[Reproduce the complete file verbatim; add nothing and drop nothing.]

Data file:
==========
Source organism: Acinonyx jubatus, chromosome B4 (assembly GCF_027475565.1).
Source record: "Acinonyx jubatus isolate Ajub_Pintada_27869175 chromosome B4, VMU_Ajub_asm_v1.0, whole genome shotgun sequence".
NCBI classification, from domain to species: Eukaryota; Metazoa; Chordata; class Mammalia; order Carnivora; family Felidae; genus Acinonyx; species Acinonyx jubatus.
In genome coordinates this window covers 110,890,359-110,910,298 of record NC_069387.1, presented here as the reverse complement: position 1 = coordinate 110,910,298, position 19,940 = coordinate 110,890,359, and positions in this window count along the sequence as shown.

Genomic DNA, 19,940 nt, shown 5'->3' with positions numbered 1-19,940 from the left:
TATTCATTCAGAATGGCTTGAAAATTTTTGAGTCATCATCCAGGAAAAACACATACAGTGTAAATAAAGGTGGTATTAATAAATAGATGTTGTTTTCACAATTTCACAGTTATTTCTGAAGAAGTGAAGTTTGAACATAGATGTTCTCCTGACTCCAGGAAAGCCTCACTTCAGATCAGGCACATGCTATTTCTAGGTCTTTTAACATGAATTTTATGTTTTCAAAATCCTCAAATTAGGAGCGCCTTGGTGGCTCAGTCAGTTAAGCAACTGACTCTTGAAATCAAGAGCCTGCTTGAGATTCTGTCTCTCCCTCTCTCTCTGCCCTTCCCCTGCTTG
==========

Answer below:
Source organism: Acinonyx jubatus, chromosome B4 (assembly GCF_027475565.1).
Source record: "Acinonyx jubatus isolate Ajub_Pintada_27869175 chromosome B4, VMU_Ajub_asm_v1.0, whole genome shotgun sequence".
NCBI classification, from domain to species: Eukaryota; Metazoa; Chordata; class Mammalia; order Carnivora; family Felidae; genus Acinonyx; species Acinonyx jubatus.
In genome coordinates this window covers 110,890,359-110,910,298 of record NC_069387.1, presented here as the reverse complement: position 1 = coordinate 110,910,298, position 19,940 = coordinate 110,890,359, and positions in this window count along the sequence as shown.

Genomic DNA, 19,940 nt, shown 5'->3' with positions numbered 1-19,940 from the left:
TATTCATTCAGAATGGCTTGAAAATTTTTGAGTCATCATCCAGGAAAAACACATACAGTGTAAATAAAGGTGGTATTAATAAATAGATGTTGTTTTCACAATTTCACAGTTATTTCTGAAGAAGTGAAGTTTGAACATAGATGTTCTCCTGACTCCAGGAAAGCCTCACTTCAGATCAGGCACATGCTATTTCTAGGTCTTTTAACATGAATTTTATGTTTTCAAAATCCTCAAATTAGGAGCGCCTTGGTGGCTCAGTCAGTTAAGCAACTGACTCTTGAAATCAAGAGCCTGCTTGAGATTCTGTCTCTCCCTCTCTCTCTGCCCTTCCCCTGCTTG